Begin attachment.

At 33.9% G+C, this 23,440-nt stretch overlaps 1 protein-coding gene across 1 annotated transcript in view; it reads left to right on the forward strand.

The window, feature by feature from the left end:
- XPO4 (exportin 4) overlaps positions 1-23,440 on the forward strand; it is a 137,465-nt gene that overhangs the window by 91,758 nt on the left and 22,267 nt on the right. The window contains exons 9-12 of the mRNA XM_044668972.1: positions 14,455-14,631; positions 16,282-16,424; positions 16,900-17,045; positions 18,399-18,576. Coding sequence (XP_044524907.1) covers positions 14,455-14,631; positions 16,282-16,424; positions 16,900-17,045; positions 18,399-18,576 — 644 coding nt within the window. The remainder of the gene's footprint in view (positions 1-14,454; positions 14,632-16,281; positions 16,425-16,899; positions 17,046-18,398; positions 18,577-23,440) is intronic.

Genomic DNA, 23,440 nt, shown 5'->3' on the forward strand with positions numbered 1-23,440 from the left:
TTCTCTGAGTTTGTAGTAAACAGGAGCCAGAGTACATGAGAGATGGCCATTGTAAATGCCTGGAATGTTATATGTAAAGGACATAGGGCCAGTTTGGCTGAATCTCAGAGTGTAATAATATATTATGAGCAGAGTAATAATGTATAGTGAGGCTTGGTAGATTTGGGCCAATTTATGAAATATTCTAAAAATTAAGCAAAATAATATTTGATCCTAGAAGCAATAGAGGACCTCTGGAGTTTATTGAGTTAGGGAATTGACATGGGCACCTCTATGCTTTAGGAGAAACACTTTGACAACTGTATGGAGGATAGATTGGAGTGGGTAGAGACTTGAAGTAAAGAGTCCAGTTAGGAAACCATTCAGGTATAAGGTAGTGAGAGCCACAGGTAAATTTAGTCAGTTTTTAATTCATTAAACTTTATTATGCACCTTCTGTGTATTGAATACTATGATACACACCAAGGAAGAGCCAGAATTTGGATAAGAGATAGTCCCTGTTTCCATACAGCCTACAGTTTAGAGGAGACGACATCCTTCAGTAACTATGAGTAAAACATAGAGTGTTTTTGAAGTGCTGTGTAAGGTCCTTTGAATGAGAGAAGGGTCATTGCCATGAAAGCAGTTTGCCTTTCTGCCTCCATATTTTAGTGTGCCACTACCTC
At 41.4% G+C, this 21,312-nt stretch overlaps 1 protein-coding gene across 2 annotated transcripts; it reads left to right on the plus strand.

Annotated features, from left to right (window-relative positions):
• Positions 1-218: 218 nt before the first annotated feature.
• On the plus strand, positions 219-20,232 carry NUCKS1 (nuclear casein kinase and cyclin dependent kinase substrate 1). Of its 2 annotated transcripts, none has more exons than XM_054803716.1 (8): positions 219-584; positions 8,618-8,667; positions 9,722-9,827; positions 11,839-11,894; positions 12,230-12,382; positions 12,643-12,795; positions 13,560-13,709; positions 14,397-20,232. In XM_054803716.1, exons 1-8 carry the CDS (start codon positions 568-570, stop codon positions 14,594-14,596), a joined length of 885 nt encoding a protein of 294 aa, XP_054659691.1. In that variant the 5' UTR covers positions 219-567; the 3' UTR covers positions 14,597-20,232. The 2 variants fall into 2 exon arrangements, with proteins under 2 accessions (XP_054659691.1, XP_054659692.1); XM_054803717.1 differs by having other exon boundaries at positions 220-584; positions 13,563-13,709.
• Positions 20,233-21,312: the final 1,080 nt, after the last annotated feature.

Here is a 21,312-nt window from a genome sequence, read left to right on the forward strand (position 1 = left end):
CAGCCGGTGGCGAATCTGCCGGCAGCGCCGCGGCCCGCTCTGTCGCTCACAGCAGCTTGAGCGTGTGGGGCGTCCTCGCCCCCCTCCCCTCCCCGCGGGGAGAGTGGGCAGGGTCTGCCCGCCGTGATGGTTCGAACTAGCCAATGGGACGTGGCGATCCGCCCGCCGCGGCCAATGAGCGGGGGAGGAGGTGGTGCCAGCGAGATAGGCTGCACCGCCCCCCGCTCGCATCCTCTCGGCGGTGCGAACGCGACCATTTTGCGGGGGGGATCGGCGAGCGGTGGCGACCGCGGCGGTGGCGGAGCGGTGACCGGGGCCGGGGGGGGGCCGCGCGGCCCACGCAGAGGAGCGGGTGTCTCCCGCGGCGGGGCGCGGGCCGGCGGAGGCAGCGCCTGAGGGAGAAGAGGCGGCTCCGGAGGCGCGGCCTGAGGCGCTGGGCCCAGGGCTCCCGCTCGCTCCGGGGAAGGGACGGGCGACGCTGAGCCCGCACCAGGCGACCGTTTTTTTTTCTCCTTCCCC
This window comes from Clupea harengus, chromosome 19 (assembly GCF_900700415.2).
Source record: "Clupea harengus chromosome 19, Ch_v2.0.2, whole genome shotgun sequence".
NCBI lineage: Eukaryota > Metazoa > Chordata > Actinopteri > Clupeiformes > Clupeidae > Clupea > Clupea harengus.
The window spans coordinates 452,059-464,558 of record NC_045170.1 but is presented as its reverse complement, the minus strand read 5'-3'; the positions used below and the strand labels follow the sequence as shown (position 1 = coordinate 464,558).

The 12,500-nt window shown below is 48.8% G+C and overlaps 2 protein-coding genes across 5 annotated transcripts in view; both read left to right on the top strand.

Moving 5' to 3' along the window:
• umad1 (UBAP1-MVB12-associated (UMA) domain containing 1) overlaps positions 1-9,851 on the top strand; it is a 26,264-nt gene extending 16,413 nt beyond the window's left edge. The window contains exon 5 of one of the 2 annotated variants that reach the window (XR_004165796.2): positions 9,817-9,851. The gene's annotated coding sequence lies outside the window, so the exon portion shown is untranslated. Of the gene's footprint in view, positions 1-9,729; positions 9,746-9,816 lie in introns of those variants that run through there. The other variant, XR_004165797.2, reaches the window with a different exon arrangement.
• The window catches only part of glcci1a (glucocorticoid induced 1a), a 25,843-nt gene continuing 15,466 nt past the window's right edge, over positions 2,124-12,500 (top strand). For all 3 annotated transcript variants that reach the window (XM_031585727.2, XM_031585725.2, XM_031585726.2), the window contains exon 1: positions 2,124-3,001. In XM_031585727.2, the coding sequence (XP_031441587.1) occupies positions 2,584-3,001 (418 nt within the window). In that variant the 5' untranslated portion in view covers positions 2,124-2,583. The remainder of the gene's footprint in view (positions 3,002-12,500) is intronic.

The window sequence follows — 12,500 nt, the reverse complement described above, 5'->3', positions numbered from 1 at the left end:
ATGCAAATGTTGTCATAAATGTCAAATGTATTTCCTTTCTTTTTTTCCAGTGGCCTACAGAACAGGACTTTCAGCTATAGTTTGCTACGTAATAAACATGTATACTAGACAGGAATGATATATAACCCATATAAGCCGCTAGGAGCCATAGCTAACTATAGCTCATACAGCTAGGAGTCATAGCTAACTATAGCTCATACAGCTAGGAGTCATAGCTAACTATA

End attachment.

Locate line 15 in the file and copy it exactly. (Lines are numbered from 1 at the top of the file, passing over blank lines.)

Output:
NCBI lineage: Eukaryota > Metazoa > Chordata > Actinopteri > Clupeiformes > Clupeidae > Clupea > Clupea harengus.